Still travelling

I began this blog in a time of inspired ignorance and confusion. And that is how I remain, confused and excited, passionate and constrained. A paradox of ideas. I love paradoxes. They thrill and they provide energy. They are to ideas what membranes are to biology. Rowan Williams speaks of paradoxes as though they might imply failure, opacity. He has a point. If we cannot find a way through the thicket of thoughts and uncertainty, then perhaps we need to retrace our steps. If an idea does not resolve to clarity then perhaps we are thinking about it wrong. But then again, a fine paradox can be the heart of a new thought. Stick with them. They are the interfaces of newness.

I began this blog with some kind of intention about the ecological agenda. I wanted to describe my thoughts about our lives as Christians and how that could influence environmental theology and how we live as practical examples of good stewards. The plan was to explore and expand the phrase ‘the cost of living’ using its internal ambiguity as a paradox for who and how we are. The cost of living is that we destroy and ultimately that is all we can expect. Yes, it is a play on words. and attitudes: “What are the consequences of being alive: the cost of living?”

My thinking has developed.

I am still of scrambling around in the undergrowth, but have come to see that the phrase and its ambiguity speaks to far more than the world around us. It speaks to the whole of our faith. I am aware of the oddness of thinking there is more to our lives than this world around us. It counters common sense. Truly, however, a full appreciation of discipleship must incorporate a metaphysics and that cannot, obviously, be constrained by the world.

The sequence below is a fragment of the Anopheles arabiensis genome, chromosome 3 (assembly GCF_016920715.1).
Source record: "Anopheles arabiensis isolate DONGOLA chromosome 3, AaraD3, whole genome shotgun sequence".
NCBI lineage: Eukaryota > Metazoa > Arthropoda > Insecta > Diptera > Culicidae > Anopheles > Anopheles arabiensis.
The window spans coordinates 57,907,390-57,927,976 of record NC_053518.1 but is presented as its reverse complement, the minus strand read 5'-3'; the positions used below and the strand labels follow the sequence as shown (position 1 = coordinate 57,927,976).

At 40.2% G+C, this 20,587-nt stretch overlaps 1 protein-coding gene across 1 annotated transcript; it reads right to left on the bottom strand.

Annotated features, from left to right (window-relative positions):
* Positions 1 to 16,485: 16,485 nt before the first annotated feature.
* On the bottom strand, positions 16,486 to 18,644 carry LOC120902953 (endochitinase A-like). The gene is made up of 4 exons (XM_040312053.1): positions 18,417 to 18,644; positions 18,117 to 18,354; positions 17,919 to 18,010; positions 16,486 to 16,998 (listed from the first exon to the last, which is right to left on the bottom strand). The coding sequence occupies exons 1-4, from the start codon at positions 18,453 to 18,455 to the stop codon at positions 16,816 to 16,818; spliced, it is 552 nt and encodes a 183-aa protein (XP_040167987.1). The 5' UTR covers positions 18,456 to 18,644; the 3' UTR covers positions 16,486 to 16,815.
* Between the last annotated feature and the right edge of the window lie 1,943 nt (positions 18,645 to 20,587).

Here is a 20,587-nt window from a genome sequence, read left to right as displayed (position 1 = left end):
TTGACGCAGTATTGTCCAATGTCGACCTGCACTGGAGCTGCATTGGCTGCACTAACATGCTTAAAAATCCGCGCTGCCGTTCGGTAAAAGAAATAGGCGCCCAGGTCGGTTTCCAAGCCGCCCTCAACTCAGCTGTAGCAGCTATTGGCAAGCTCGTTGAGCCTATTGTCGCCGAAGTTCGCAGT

So, the cost of living — and the ambiguity it brings — is a phrase to help us consider the way. The way to God. Yes, God is infinitely gracious and eternally merciful, and yes, that might well imply that we need do nothing to receive forgiveness and perpetual joy through salvation. Equally, though, the love we receive is given to us in a universe that has physical laws. These laws describe decay and entropy and we cannot ignore such features. They are part of creation. They bring with them responsibility and duty.

This blog, therefore remains at its root an endeavour to reflect upon the theology of our place in the world. But is not simply concerned with ecotheology. There is a crisis in our world that converges into all we are and all we can achieve. As conflict and reconciliation seem ever more divergent, the cost of living is to bring ourselves into one.

Finding how to do that is costly: that is the cost of our living.

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